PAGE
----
Slowtravelling South America

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slowtraveler
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Slowtravelling South America

Post by slowtraveler »

I see lots of love for Latin America here so I'm looking for any recommendations for the continent. What to see, how to go cheaply, where to stay.

I planned to see some major cities, the ocean, the Amazon, and the Andes in Colombia, Ecuador, Peru, Chile, and then Iguazu Falls and the ocean in Brazil.

I intend to slow travel and stay a few nights in a guesthouse or hostel to feel a city then get a monthly rental in the cities I like to lower housing costs through slow travel.

I had an amazing time travelling Southeast Asia for ~1k/month so I'm hopeful that 1.5k/month will be enough to compensate the higher costs in South America.

Do you have any ideas to share?

Alphaville
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Re: Slowtravelling South America

Post by Alphaville »

when?

slowtraveler
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Re: Slowtravelling South America

Post by slowtraveler »

Once lock down finishes, this year. It already started but I haven't progressed much with the lock down.

The plan will likely consume a year or 2.

Alphaville
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Re: Slowtravelling South America

Post by Alphaville »

wait, you’re stuck somewhere right now?

i was gonna say you wanna go to the andes in the dry season, roughly may through october. roads will be in better shape, no landslides, few disasters. same works for the amazon: avoid the floods.

use the summer months for the coasts/beaches.

avoid venezuela.

judging by your name i’m sure you already know not to look like a gringo tourist ready to get pickpocketed, or worse, kidnapped, so i’ll skip all that, but consider that economic consequences may be severe and crime will increase, and this will vary by country, so keep a sharp eye on the politics.

as for a route: maybe you could redo che guevara’s loop hahah. buy maybe extended even—start from brazil and end in panama? alternatively you can go over the andes and travel to brazil by river boat.

this is such a huge continent i don’t know where to start because info is *vast* and i think guides/websites are much better for that. lonely planet guides used to be great for that sort of thing.

so where are you now?

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Ego
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Re: Slowtravelling South America

Post by Ego »

This last trip we visited Colombia, Peru and Chile.

Colombia is fabulous. The coast is more expensive and not nearly as nice as the beach communities in SE Asia but Medellin is a great city. We rented near the stadium where there are some world class training facilities. The passion for cycling is second to none. I've often thought that C40 could hang out there for a year and would come back a serious CAT3 or 2 rider. Good quality food is inexpensive at grocery stores and there are many good inexpensive shared accommodations with full kitchens. Overall, we left Colombia with the feeling that we wanted to go back. Similar to how we feel about Thailand. People are extremely friendly and kind.

Peru is a fascinating country but once past the incredibly rich and interesting culture... it is just okay. This time around we didn't go to the coast. We've been twice now and I don't think we'll be going back.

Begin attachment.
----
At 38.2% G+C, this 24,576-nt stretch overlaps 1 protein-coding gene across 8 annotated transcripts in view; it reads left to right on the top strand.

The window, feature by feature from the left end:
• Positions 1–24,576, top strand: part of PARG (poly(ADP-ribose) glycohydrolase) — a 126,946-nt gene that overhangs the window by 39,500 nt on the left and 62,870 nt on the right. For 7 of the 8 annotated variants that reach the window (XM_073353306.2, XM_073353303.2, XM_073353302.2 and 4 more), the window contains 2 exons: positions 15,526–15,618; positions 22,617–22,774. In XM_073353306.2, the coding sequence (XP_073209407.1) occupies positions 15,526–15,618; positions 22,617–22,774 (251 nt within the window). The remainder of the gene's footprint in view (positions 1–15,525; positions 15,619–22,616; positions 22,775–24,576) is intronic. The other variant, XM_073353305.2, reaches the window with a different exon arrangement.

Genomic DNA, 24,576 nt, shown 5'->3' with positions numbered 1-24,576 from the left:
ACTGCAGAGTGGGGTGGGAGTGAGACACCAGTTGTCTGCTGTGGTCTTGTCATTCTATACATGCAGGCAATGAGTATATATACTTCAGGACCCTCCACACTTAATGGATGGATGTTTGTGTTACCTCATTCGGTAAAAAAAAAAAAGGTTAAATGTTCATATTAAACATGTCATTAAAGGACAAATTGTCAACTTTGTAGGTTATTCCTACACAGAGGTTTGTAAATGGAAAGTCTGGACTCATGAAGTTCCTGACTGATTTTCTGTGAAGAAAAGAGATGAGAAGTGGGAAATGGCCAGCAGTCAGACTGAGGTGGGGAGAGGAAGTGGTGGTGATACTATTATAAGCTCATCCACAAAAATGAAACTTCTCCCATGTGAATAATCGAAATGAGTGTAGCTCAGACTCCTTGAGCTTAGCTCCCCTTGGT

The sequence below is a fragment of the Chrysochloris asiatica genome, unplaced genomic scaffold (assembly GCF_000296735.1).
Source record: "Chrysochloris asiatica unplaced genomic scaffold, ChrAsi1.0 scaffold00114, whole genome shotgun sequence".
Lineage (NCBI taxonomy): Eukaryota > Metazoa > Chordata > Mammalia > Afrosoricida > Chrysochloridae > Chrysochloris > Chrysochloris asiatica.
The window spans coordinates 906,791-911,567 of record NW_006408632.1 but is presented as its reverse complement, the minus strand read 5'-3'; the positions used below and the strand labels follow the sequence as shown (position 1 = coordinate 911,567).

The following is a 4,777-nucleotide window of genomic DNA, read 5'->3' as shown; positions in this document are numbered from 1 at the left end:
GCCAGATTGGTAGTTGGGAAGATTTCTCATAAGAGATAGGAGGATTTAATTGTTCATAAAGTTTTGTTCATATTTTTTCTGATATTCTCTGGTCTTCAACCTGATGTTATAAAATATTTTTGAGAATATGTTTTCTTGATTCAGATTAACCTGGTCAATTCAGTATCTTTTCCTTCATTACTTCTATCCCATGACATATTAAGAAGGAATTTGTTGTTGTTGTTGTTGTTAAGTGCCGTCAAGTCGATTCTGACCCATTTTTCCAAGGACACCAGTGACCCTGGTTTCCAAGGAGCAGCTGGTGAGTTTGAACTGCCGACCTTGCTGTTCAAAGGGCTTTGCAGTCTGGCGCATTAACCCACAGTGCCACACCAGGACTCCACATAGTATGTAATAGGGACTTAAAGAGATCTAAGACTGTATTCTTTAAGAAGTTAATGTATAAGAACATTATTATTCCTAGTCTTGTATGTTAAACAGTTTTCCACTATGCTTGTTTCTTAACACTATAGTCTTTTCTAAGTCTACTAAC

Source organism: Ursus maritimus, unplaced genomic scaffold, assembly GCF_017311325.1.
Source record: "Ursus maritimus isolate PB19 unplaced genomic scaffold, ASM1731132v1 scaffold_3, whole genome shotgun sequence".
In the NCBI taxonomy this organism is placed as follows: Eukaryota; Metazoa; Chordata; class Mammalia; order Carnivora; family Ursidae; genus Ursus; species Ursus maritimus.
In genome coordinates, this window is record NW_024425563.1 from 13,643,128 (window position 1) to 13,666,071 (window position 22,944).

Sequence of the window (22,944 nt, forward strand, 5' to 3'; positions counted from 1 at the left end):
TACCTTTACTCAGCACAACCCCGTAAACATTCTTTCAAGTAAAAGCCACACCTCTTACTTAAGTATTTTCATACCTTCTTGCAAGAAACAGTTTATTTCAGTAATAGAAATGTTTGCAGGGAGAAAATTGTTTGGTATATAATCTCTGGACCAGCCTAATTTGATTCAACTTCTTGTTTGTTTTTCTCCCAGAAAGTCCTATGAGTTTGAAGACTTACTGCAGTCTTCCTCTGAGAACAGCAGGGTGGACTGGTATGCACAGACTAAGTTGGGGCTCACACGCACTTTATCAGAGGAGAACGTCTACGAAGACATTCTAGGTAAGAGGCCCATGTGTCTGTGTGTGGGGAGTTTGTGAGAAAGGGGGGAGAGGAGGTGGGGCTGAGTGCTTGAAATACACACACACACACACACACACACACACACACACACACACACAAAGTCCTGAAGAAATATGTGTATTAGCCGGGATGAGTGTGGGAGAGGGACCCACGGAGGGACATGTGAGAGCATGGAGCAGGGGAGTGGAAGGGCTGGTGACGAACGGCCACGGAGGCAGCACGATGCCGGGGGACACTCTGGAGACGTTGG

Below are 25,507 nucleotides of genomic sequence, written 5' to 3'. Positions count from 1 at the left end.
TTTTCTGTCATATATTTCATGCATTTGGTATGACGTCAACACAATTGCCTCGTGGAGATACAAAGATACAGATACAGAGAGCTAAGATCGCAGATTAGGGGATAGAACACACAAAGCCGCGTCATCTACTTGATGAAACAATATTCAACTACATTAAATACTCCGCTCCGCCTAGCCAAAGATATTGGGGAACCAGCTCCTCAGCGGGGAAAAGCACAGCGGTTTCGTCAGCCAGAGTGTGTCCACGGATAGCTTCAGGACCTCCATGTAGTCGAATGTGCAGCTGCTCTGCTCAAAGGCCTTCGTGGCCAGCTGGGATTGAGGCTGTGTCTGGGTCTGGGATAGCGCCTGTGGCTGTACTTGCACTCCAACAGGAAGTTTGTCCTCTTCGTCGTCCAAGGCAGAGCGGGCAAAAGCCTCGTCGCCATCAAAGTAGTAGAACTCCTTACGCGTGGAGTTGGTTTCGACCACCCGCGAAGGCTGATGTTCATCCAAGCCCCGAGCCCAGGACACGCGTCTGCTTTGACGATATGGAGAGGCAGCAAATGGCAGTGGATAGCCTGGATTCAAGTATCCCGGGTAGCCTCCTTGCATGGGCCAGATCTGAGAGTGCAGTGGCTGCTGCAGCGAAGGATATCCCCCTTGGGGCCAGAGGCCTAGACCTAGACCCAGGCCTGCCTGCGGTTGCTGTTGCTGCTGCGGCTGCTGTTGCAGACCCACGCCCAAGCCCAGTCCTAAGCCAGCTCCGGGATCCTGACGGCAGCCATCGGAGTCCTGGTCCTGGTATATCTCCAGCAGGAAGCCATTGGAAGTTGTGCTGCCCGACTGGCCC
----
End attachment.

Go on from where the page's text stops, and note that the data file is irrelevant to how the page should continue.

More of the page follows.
Chile is nice but they are going through hard times right now. It is not cheap.

The last time we were in Brazil 9/11 had just happened and we were considering returning home. Brazil reinvigorated us. A lot has changed since then but everyone still raves about the place. I would go in a heartbeat. Maybe the next trip.

slowtraveler
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Re: Slowtravelling South America

Post by slowtraveler »

@Alphaville
The seasonality pointers are really helpful. I didn't know that. Thank you.

Do you have any other wisdom regarding the Amazon?

I am also always up to hear how to better protect myself against kidnapping. I wear old clothes typically, have a barely working phone that is very cracked, don't carry large amount of cash, use ATM's in banks, wear 0 jewelry, and don't appear European to Latinos. What else is there? Hide money in a belt or underwear?

@Ego
I hear the Atlantic coast is nicer, Santa Marta in particular is on my list. I keep hearing amazing things about Medellin and Brazil. Medellin may have a pollution problem and Brazil is the place everybody tells me I must go to but it's also the most dangerous.

In Peru, I long to see the Andes, I don't think the oceans will compare to Colombia, Chile, or Mexico.

I actually plan to stay most of the time in Colombia and Brazil unless I find the Amazon in Peru captivates me.

The general plan is Bogota-Medellin (may settle here) - Santa Marta - maybe Cali-maybe Colombian Amazon-maybe Ecuador for Amazon next to Andes- Machu Pichu-Peruvian- Peruvian Amazon- Santiago -Patagonia-Iguazu Falls- Brazil beaches.

I know I'll need some vaccines a month before the Amazon.

I'm currently close to the 2nd largest reef in the world and anxious to dive.

Alphaville
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Re: Slowtravelling South America

Post by Alphaville »

so you’re in the caribbean somewhere?

coming down from colombia into the andes would be a good option, except that colombia has been under constant curfews and ecuador has been lousy with deaths, especially in guayaquil, and peru got a decent hold on the plague but it closed borders.